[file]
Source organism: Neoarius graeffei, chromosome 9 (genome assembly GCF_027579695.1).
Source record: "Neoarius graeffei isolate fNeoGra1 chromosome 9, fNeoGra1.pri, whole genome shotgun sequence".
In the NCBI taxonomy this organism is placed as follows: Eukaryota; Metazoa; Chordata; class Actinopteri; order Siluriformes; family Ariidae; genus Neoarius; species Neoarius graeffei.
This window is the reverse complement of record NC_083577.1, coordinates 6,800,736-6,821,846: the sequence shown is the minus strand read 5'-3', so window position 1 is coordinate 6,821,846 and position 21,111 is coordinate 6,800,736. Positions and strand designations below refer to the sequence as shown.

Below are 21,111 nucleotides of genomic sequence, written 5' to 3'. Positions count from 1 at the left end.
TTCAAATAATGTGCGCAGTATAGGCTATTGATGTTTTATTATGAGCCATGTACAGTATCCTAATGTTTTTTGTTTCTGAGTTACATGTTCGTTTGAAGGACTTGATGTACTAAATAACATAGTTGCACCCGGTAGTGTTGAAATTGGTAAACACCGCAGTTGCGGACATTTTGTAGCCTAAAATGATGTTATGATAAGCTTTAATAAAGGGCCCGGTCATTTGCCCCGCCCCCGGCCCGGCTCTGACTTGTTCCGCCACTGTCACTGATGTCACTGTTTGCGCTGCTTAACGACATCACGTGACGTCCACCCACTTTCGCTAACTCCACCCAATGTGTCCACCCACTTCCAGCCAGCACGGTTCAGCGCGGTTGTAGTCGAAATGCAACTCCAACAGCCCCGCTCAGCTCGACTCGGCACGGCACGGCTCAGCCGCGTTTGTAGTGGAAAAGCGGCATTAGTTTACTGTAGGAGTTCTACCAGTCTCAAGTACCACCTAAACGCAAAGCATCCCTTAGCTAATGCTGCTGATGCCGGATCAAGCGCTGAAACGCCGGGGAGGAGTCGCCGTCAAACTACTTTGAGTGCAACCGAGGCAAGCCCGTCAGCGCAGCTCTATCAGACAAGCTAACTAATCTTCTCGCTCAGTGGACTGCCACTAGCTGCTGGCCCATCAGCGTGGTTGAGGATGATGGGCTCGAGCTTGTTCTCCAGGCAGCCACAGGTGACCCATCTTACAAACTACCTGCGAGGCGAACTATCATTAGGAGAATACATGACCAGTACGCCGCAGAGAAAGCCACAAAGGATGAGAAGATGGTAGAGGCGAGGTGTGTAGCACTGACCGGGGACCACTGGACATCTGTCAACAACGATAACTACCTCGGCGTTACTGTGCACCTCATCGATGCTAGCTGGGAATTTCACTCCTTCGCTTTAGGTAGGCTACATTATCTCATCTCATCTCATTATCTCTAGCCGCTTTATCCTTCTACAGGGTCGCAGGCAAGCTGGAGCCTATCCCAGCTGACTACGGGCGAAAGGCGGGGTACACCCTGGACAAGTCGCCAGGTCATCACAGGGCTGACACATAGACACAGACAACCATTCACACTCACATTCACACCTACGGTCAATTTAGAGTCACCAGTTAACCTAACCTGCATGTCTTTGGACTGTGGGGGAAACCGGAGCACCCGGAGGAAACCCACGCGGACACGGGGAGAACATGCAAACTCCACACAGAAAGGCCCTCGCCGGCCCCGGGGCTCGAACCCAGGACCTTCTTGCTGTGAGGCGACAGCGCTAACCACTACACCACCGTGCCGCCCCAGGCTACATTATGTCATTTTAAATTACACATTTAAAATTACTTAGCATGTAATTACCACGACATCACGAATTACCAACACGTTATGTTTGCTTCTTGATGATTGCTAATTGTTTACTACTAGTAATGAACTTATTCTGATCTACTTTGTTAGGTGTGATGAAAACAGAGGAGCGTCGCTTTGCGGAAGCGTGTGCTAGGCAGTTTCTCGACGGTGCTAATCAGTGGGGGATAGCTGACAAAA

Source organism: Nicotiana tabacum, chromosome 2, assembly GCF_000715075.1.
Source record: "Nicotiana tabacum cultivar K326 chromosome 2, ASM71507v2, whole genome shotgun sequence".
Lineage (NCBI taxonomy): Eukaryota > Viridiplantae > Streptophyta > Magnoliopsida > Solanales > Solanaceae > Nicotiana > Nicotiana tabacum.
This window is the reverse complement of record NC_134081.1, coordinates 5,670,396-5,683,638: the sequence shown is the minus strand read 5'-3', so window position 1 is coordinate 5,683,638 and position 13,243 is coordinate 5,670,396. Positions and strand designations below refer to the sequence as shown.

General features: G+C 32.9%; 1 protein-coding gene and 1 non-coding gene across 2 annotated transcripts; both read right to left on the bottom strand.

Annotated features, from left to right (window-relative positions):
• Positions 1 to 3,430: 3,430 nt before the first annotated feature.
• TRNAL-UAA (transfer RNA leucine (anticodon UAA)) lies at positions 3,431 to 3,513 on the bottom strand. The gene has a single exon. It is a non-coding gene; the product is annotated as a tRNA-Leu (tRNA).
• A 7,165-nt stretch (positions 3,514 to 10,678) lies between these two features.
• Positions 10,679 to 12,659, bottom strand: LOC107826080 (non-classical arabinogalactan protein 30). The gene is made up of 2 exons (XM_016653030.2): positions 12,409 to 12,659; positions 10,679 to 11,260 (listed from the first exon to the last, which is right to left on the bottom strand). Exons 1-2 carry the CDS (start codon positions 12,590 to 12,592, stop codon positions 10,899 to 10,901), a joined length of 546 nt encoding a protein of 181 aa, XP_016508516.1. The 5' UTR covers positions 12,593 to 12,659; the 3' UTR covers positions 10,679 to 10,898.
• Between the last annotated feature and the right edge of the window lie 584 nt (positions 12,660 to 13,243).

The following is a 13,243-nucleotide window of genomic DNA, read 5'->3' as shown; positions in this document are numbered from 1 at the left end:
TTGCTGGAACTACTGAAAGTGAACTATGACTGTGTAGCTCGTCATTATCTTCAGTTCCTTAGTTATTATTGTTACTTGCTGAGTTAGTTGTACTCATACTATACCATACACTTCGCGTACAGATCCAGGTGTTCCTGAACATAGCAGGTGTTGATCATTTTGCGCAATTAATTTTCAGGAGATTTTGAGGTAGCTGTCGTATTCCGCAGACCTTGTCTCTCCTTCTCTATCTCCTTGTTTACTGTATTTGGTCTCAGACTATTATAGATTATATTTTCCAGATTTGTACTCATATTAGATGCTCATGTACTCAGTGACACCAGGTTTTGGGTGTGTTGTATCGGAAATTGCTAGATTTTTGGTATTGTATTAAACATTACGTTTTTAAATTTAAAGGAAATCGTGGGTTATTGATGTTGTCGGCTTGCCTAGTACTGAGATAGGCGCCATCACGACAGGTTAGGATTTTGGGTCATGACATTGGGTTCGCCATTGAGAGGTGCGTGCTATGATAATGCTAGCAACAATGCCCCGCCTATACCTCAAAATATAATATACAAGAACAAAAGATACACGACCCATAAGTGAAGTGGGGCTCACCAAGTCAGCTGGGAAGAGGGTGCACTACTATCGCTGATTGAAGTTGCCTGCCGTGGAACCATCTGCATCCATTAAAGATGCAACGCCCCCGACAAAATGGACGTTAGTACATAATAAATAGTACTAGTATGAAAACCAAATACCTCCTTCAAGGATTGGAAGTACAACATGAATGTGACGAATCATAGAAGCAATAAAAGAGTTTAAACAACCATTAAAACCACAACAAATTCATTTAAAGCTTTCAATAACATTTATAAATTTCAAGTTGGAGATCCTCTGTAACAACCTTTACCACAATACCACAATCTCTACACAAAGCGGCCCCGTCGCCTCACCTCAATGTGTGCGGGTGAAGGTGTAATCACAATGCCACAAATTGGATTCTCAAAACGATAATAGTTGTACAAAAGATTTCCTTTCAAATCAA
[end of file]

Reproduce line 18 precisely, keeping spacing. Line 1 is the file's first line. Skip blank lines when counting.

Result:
The following is a 13,243-nucleotide window of genomic DNA, read 5'->3' as shown; positions in this document are numbered from 1 at the left end: